Are advanced micro-devices as good as they get?

<p>The Legend of Advanced Micro Devices (NYSE: AMD) CEO Dr. Lisa Su continues to grow.

Source: Grzegorz Czapski /

Microsoft (NASDAQ: MSFT) will now sell AMD chips in its Surface laptop. It can only be the beginning of a beautiful friendship.

The chip used is a standard part. But AMD and Microsoft now have a multi-year agreement for semi-adapted parts that guarantees a steady flow of orders in the coming years.

As hardware has become software, with companies like AMD becoming fantastic, the role of cloud giants like Microsoft, Apple (NASDAQ: AAPL) and Alphabet (NASDAQ: GOOGL, NASDAQ: GOOG) continues. These companies have the capital to dominate chip production. Keeping them close is the key to survival, but it is not the only key.

AMD still small

When trading opened on October 8, AMD had a market value of $ 31.45 billion, while Microsoft had a market value of $ 1,041 trillion. AMD is also still a small player in the chip market. Graphics chip rival Nvidia (NASDAQ: NVDA) is worth $ 112 billion. Processor rival Intel (NASDAQ: INTC) is worth $ 221.6 billion.

AMD‘s small size has been an advantage for investors. At the opening price of $ 28.93 per share, AMD has been a 10-digger for those who came in as early as 2016, when the share was traded at $ 2.14 per share.

AMD sales, in the wake of last year’s inventory, now run at $ 6 billion a year, 50% more than just three years ago. In the industry, it is a fantastic growth rate. But AMD only had profits of $ 35 million in the June quarter, of $ 1.531 billion in sales.

For the September quarter, to be reported on October 29, analysts expect a dramatic improvement, sales of $ 1.8 billion and earnings of 18 cents per share, about $ 210 million. It looks like a tall bar. The “whispering number” that analysts speculate is a gain of 17 cents. A “whisper number” below the official forecast is a bearish signal.

AMD stock and the problem of being small

There are other problems with AMD’s small size.

Apple’s decision to have Taiwan Semiconductor (NYSE: TSM) make its A13 bionic chip for the iPhone 11 line means that AMD is now “fighting for production” at that facility. There is no alternative supplier, because TSM is the only factory that has perfected the 7 nm processor which is the key to AMD’s product leadership.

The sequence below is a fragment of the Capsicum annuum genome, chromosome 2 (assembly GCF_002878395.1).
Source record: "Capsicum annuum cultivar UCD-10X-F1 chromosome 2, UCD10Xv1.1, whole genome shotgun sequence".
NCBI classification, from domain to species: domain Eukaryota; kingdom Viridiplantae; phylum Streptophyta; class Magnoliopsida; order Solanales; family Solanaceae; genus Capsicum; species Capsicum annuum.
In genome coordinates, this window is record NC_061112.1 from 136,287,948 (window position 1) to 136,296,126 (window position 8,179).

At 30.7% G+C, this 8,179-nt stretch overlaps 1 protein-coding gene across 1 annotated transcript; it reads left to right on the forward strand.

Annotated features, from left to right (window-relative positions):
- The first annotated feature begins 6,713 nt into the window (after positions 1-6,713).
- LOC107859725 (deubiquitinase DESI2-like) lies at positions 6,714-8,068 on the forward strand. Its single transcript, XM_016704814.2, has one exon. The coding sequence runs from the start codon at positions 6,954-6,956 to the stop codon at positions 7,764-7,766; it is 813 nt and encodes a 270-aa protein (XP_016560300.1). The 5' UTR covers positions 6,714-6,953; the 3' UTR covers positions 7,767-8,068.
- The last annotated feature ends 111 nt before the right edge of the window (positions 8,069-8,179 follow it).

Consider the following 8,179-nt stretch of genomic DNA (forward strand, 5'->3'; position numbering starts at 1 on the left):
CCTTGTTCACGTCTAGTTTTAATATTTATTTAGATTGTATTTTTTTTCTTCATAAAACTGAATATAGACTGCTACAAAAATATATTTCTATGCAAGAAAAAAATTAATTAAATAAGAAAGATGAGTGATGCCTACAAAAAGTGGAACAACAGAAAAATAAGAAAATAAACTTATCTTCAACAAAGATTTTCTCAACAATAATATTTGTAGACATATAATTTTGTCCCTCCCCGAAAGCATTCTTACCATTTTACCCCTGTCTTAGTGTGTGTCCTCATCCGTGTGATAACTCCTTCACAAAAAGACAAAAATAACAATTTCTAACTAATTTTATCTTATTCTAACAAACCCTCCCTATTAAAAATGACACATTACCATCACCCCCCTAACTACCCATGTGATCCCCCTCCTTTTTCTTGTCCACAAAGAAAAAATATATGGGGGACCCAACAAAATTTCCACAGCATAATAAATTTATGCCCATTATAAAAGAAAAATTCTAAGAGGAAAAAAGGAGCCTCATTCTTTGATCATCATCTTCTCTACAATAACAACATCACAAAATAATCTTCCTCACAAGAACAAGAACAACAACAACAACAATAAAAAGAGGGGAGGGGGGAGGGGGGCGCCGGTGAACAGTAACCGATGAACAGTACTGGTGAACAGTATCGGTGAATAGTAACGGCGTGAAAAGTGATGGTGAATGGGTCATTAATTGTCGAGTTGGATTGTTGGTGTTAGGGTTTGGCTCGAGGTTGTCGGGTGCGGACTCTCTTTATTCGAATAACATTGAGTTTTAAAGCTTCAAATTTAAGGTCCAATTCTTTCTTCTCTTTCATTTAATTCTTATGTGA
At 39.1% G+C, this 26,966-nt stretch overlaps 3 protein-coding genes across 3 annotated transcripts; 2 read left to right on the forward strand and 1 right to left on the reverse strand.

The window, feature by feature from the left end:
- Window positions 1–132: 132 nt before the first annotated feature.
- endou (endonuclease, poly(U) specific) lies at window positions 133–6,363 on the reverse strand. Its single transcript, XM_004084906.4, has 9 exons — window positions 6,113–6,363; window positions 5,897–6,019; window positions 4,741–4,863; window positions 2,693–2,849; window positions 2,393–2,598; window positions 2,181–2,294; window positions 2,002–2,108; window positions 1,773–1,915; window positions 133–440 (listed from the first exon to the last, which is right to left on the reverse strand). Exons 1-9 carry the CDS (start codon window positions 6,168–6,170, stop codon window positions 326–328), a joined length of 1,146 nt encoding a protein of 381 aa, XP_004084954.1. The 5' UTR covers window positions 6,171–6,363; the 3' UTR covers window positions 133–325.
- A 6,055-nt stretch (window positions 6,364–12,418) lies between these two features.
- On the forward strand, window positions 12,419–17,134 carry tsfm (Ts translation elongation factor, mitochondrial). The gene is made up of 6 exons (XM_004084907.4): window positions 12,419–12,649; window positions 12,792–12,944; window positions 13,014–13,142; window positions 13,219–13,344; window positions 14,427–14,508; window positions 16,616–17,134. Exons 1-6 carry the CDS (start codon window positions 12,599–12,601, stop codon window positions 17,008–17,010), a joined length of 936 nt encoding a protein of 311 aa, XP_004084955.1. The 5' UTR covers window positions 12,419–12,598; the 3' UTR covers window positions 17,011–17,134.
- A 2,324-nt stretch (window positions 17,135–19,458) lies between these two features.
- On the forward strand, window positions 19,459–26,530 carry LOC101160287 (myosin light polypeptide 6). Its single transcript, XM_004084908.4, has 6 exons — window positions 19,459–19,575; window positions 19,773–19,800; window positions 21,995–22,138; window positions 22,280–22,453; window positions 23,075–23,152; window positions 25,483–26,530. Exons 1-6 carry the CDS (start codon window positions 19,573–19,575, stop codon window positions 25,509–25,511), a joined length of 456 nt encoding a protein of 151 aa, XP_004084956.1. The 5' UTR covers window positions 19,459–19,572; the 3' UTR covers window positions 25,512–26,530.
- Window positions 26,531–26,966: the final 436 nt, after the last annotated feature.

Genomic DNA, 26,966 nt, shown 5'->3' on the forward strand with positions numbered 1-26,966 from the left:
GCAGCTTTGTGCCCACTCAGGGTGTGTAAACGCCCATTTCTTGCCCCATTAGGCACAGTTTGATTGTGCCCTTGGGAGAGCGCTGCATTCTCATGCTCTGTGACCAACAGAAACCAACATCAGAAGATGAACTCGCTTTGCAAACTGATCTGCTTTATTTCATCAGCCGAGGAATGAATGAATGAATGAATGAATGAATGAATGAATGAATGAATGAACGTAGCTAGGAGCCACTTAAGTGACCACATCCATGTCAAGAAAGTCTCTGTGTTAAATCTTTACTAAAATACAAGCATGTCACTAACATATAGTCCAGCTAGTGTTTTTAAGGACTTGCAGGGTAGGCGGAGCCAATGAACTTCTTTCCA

The Apple movement is also hurting Nvidia, with which AMD competes in graphics chips. Everything is an outgrowth of what I call “Moore’s second law”, that the costs of starting chip production escalate when the gap between circuit lines becomes smaller. TSM has become the whole industry’s bottleneck.

TSM’s success has made it more valuable than Intel, at $ 238 billion. It could still be a player in the ongoing tug-of-war between the United States and China. Taiwan is nominally independent, but Chinese have been taught from birth, it is as much China as Hong Kong is. Escalation and a step towards the island, which holds its election in January, could break the entire technical economy.

Conclusion on advanced micro-devices

Born in Tainan, Taiwan in 1969, Dr. Su has brilliantly navigated AMD’s path among the giants of the chip and cloud industry. The only problems the company’s Ryzen processors and Radeon graphics processors face are delivery restrictions. These restrictions point directly back to her home island.

AMD is well positioned for continued success, in a business sense. But investors should know that the geopolitical risk to everyone in space increases with every tweet and every Chinese response. An investment in AMD today is an investment in peace as well as in Dr Su.

Dana Blankenhorn is a finance and technology journalist. He is the author of the environmental story, Bridget O’Flynn and the Bear, available at the Amazon Kindle Store. Write him on or follow him on Twitter at @danablankenhorn. At the time of writing, he owned shares in AAPL and MSFT.